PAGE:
The Palm Beach Post from West Palm Beach, Florida on March 25, 1998 · Page 78
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March 25, 1998

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The Palm Beach Post from West Palm Beach, Florida · Page 78

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West Palm Beach, Florida
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Wednesday, March 25, 1998
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Page 78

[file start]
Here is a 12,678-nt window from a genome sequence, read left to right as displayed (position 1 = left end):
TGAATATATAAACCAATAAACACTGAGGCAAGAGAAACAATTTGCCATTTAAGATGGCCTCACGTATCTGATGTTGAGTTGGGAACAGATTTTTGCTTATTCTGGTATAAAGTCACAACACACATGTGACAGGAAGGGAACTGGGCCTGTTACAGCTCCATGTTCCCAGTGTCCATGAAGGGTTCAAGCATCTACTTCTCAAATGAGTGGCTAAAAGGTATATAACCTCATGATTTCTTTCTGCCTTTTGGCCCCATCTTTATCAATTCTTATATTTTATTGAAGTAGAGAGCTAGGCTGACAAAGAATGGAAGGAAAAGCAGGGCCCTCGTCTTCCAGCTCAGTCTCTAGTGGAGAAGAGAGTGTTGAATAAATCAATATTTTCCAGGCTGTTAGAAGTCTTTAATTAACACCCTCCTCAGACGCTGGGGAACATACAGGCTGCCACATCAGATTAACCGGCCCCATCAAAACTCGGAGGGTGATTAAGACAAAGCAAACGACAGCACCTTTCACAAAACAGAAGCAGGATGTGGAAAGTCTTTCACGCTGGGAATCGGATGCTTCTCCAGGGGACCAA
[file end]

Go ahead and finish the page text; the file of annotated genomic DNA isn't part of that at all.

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The Palm Beach Post msl SECTION D JOBS SECURE i Northrop Grumman Corp. extends j production contract, job security ) at Stuart plant. ! BUSINESS, 5B 'LOST SISTER' Longtime friends put musical skills to use at ArtsFest. JERI BUTLER, 10 j i WEDNESDAY, MARCH 25, 1998 LOCAL MFWQ T.. ml N JJ y y U i- i- r St. Lucie decides to buy land The county could have gotten more " environmentally sensitive land protected under another deal, but , with fewer rights to use it. By Jim Reeder Palm Beach Post Staff Writer ; FORT PIERCE Owning property is better than only having a limited right to walk across it, St. Lucie County commissioners said Tuesday. So they'll try to buy 3,200 acres of environmentally endangered land for $3.4 million instead of paying nearly as much for a limited right to use 6,000 acres. That's a lot of money not to have free access,T County Commis v TV . 11 4 , - ' S -"'4, "' ; v Y sioner Cliff Barnes v. said. "It's incumbent on us to buy as much property as we can out That's a lot of money not to have free access. I It's incumbent on us to right." win tWMi IK? The property buy as much property as in western St Lu we can outright' cie County will be paid for with money from a bond issue approved by voters several CUFF BARNES County commissioner DAVID LANEStaff Photographer A little encouragement is all you need STUART -Christine Federica, 12, encourages Kelly Kisling, 11, to try to gave the students a firsthand look at the collection of percussion in- get the attention of a visitor to their Hidden Oaks Middle School band struments he has collected in his travels. He chose students to play the class Tuesday. Steve Gryb, a jazz educator, guitarist and percussionist, unusual instruments. Kelly got to play an instrument from Africa. Orange Avenue school gets delay on contract years ago. i County officials rejected a proposal they pay $3 million for a "conservation easement" on some 6,000 acres. The owners would have preserved sensitive areas, but the general public's access would have been limited to certain times of the year. "To buy it without free access makes no sense," Commissioner Paula Lewis said. Meanwhile, the owners could continue to graze cattle and their taxes would have been reduced. . "It could be a nightmare to manage and we're just inviting trouble," Barnes said. Commissioner John Bruhn said when voters approved the bond issue he assumed the county would buy land outright. "I'm not sure we can use that money for conservation easements," Bruhn said. A final contract will be presented to commissioners by mid-April. The 3,200 acres is part of the Cypress CreekTrail Ridge area near the Okeechobee County line. Officials said it could become part of a wildlife corridor in the center of the state. classmate. The charter school hadn't done a background check on her, as required by state law. The advisory board members also said Monday they would check a reading teacher's certification. Charter school laws don't require their teachers to have certificates, but the board isn't sure if Thomas Mitchell has one. Despite these problems, the advisory board members still have confidence. "We believe in what we're doing for children," Ingram said Tuesday. out of paychecks. Vogel said state Department of Education officials will be helping gather the financial information. The school's checkbook has never been balanced, school district officials said. On top of the financial problems, last week a Palm Beach Post investigation found that a felon works at the school, greeting visitors. On Monday, after Schtwilla Bryant worked a full day, the school's advisory board voted to fire her. Three years ago, Bryant stabbed a Fort Pierce Central High School The charter school says it needs more time to gather required data. It also voted to fire a worker with a felony record. By Mary Ellen Flannery Palm Beach Post Staff Writer FORT PIERCE A decision to renew the Orange Avenue Charter School's contract was delayed Tuesday for another two weeks at the urging of charter school officials. Two weeks ago Schools Superin tendent Bill Vogel asked for more information from the charter school, including a full financial audit. It has never been delivered. "We simply need more time," said the Rev. Jonathan Ingram, chairman of the school's advisory board. "We accept full responsibility . . . and we are trying to fulfill your request." Two weeks ago, when charter school officials last met with the school board, they couldn't account for about $26,000. They also owe the IRS more than $16,000 in unpaid taxes, plus $5,000 in penalties. The taxes had been taken j oewaiis ronn ueciues 0 . . bridge not its concern Two years later, Martin County's fields only dreams i By Can Anna v j.v. Planning Organization, didn't answer. Instead, Winer stepped in and said the bridge does not direcdy affect the town, so it is not subject to town discussion. "I don't think it's proper for us to request a position on matters that do not directly affect the town," he said. Instead, Kissling should use his best judgment, Winer said. "But he's representing the entire town," Glover protested. The other commissioners said nothing. "I think that answers your Please see BRIDGE2S Palm Beach Post Staff Writer SEWALL'S POINT It's not unusual these days for the proposed Indian Street Bridge to come up during a town commission meeting. But new Mayor Don Winer may have put a stop to that At a meeting Monday, new Commissioner Dawson C. "Berry" Glover III asked new Vice Mayor Cyrus Kissling for his position on the $22.8 million bridge that would be built almost 5 miles from the town. Kissling, appointed last week as the town's representative to the Martin County Metropolitan still needs to buy the land and find at least 80 usable acres on the wetlands site. A yearlong one-cent sales tax ending in May 1997 raised money for emergency vehicles, new libraries and the park. Of the $12.1 million collected from the tax, $3.6 million was set aside for the park. They haven't done anything on the park," county Economic Council Executive Director Bob Allen said. "I think this park slipped through the cracks." But Commission Chairwoman Donna Melzer said the project was pushed to the bottom of piles on county desks. Melzer attributed the prolonged process to changes in county staff and new commission direction to protect all wetlands. "It was just stuck with staff overwhelmed by work," she said. The commission vowed to move the project forward with more speed and get biweekly status updates. "(County Administrator Russ) Blackburn has made it a priority, and I think there will be some changes now," Melzer said. But commissioners didnt offer a timetable. The project wound up under the pile, commissioners say. By Howie Hartnett Palm Beach Post Staff Writer STUART It was supposed to be the shining symbol of Martin County's commitment to recreation. More than two years later, a proposed county regional park with ball fields, playgrounds, nature trails and other facilities is still just a dream. A dream the county seems to have forgotten about some residents said Tuesday. Resident Bruce Gowan told county commissioners that more than 1,600 youth soccer players are anxiously awaiting the proposed 140-acre park, which would be located between Interstate 95, State Road 76 and the South Fork of the St Lucie River. Gowan, an official with the Florida Youth Soccer Association, said a regional park would allow the community to host soccer tournaments and give local players a home-field advantage. But before local strikers can take to their own field, the county Port St. Lucie willing to sell water to Martin DAVIO LANEStaff Photographer Salvage operation STUART - Lily Thaxton, 77, adds some frames and other items during her daily collection of aluminum cans and such. She said she planned to give the mirror to a friend who is interested in cars. closer than other potential sites he has found in Martin County. City Manager Don Cooper on Monday advised council members not to allow the wells but said an agreement could be reached to sell water. "We're looking for a source of raw water at the lowest possible cost" Rollo said. "It doesn't matter if that means producing it or buying it" Councilwoman Mary Ann Cernuto questioned why the county is allowing development of the commercial West Jensen project without having adequate water supplies, but Rollo said that project has already paid for its plant capacity and water supply. Council members voted 4-1, with Cernuto opposed, to allow Cooper to negotiate with Rollo By Teresa Lane Palm beach Post Staff Writer PORT ST. LUCIE Free water is in the same category as a free lunch there's no such thing, agents with Martin County Utilities learned this week. Port St Lucie City Council members on Monday bristled at a ' request to allow Martin County to sink three wells inside city limits and pipe the water to Jensen Beach, but officials said they might sell water to Martin County if the price is right Faced with idle plant capacity and a shortage of water at its Jensen Beach lime-softening plant Martin County Utilities has targeted residential lots near the Green River Parkway and Black-well Drive to sink three shallow wells. Richard L Rollo, environ Palm City developer charged widi lying about his assets porations, his father and his wife, Dianne Johnson, according to court records. Assistant U.S. Attorney Caroh-n Bell said the grand jury brought a criminal forfeiture charge that would allow the government to recoup the $250.0v0 through sale of Johnsons 511 S.W Bay Pointe Circle, with lying about his assets when he filed for bankruptcy in 1992 and lying about his assets and liabilities in a bank loan application in 1991. The indictment also charges Johnson with trying to conceal $250,000 from the sale of a lot in Bav Pointe Estates along the St Lucie V River by laundering the money thnr.gh cor By Jill Taylor Palm Beach Post Staff Wnter WEST PALM BEACI I A Palm City real estate developer was indicted in U.S. District Court in West Palm Beach Tuesday on fraud and money-laundering charges. The federal grand jury returned indictments charging Warren D. John)n Jr., 55. of and brin a recommendation mental services dixlor in Mar- Puase set tin County, said those sites are back to the council mMMMImAm